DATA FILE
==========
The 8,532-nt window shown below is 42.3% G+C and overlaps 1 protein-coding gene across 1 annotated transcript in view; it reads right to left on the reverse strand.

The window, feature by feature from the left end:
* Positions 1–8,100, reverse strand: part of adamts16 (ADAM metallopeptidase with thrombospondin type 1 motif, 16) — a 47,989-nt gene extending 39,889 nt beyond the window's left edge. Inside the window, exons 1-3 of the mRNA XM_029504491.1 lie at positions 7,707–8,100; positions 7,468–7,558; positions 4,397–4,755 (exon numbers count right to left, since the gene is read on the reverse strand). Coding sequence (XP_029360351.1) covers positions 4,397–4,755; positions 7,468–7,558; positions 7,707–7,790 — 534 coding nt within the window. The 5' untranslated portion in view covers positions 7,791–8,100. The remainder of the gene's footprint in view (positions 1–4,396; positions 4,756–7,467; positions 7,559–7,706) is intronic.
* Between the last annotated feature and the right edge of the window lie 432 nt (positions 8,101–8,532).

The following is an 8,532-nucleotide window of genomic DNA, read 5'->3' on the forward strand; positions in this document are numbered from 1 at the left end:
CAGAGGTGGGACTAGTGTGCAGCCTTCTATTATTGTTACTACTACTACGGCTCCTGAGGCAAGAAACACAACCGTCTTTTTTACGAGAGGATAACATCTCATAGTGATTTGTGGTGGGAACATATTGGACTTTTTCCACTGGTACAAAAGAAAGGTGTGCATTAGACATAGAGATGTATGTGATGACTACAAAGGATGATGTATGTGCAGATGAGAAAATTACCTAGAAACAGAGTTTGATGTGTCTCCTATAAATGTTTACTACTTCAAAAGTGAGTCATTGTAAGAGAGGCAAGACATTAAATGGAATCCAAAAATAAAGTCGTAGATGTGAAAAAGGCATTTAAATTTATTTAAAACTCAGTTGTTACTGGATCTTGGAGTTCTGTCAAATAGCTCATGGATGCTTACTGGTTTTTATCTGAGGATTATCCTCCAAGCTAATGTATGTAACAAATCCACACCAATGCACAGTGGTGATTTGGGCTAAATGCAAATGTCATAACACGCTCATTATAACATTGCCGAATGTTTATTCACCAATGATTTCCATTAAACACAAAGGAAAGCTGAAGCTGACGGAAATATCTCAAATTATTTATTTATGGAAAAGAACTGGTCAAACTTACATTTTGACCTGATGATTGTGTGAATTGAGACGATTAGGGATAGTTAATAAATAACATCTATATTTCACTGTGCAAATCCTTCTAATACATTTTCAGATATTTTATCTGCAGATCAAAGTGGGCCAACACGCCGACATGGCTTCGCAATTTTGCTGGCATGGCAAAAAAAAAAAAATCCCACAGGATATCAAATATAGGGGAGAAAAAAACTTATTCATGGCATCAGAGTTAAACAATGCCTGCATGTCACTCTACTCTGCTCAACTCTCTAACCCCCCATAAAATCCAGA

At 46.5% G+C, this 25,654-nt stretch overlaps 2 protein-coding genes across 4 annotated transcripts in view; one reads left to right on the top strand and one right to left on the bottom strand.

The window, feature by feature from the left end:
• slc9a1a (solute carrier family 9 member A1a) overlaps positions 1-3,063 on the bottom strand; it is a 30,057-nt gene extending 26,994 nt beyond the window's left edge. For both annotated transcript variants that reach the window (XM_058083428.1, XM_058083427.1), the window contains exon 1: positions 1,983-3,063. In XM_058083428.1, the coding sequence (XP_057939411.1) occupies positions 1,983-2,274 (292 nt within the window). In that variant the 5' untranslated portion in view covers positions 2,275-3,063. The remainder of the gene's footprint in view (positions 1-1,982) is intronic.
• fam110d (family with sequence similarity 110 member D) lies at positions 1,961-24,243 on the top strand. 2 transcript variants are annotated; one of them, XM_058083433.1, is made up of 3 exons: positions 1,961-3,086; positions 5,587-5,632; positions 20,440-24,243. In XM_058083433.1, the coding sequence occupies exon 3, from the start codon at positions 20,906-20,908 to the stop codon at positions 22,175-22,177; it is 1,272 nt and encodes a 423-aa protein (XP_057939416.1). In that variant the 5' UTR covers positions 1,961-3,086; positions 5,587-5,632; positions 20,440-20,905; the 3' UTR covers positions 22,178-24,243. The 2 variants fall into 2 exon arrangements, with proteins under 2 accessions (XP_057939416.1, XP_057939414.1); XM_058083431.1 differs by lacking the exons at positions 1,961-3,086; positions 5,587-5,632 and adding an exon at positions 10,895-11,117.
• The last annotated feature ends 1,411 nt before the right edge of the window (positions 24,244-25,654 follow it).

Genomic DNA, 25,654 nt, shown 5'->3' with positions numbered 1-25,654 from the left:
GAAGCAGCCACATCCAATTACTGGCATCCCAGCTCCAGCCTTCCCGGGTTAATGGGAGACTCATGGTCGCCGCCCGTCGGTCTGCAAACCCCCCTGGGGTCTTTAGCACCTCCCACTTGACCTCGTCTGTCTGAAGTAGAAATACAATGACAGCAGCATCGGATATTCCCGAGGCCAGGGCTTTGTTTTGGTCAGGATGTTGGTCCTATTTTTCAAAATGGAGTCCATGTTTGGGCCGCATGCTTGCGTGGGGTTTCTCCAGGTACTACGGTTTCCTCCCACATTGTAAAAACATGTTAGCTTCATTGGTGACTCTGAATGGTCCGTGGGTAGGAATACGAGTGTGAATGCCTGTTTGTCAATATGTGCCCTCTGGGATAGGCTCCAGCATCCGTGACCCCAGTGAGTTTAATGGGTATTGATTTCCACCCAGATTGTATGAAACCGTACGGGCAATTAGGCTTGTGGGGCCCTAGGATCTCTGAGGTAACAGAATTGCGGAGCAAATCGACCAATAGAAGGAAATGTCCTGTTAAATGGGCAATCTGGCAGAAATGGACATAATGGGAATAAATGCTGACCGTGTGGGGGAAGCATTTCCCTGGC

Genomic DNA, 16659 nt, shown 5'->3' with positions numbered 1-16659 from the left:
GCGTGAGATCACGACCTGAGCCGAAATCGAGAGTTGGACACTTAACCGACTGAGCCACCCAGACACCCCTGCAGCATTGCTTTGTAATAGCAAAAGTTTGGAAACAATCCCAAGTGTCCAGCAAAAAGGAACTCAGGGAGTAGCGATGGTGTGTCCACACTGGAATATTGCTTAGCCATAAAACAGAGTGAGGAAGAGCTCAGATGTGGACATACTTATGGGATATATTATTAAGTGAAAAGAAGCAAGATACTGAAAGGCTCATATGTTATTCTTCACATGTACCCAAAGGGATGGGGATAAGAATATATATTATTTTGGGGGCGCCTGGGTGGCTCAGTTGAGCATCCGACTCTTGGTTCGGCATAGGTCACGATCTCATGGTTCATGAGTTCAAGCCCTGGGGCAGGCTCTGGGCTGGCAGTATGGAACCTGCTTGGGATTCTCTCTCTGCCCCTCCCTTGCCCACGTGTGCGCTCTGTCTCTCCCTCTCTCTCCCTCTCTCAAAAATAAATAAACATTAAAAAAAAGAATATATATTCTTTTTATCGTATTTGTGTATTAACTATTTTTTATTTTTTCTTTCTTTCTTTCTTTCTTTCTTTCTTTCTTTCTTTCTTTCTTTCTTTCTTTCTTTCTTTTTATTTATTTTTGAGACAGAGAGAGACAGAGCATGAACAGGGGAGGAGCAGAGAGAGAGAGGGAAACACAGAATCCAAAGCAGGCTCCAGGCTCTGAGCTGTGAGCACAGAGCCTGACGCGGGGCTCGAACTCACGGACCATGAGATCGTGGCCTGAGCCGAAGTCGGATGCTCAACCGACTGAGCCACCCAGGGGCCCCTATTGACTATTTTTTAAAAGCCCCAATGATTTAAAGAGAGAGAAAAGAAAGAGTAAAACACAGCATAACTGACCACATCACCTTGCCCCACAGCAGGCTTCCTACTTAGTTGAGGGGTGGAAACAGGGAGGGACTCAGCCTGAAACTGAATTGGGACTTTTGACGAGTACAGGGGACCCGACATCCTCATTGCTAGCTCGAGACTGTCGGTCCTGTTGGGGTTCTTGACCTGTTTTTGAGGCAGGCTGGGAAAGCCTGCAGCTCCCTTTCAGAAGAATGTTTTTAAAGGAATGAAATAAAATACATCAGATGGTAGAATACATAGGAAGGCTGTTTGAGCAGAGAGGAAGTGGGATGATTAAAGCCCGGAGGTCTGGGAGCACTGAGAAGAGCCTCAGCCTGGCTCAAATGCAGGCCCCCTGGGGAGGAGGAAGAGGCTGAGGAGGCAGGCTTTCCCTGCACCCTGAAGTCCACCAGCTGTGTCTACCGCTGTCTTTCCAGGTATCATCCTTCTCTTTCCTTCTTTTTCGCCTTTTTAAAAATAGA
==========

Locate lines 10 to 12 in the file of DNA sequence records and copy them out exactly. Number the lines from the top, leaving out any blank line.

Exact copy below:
• fam110d (family with sequence similarity 110 member D) lies at positions 1,961-24,243 on the top strand. 2 transcript variants are annotated; one of them, XM_058083433.1, is made up of 3 exons: positions 1,961-3,086; positions 5,587-5,632; positions 20,440-24,243. In XM_058083433.1, the coding sequence occupies exon 3, from the start codon at positions 20,906-20,908 to the stop codon at positions 22,175-22,177; it is 1,272 nt and encodes a 423-aa protein (XP_057939416.1). In that variant the 5' UTR covers positions 1,961-3,086; positions 5,587-5,632; positions 20,440-20,905; the 3' UTR covers positions 22,178-24,243. The 2 variants fall into 2 exon arrangements, with proteins under 2 accessions (XP_057939416.1, XP_057939414.1); XM_058083431.1 differs by lacking the exons at positions 1,961-3,086; positions 5,587-5,632 and adding an exon at positions 10,895-11,117.
• The last annotated feature ends 1,411 nt before the right edge of the window (positions 24,244-25,654 follow it).

Genomic DNA, 25,654 nt, shown 5'->3' with positions numbered 1-25,654 from the left: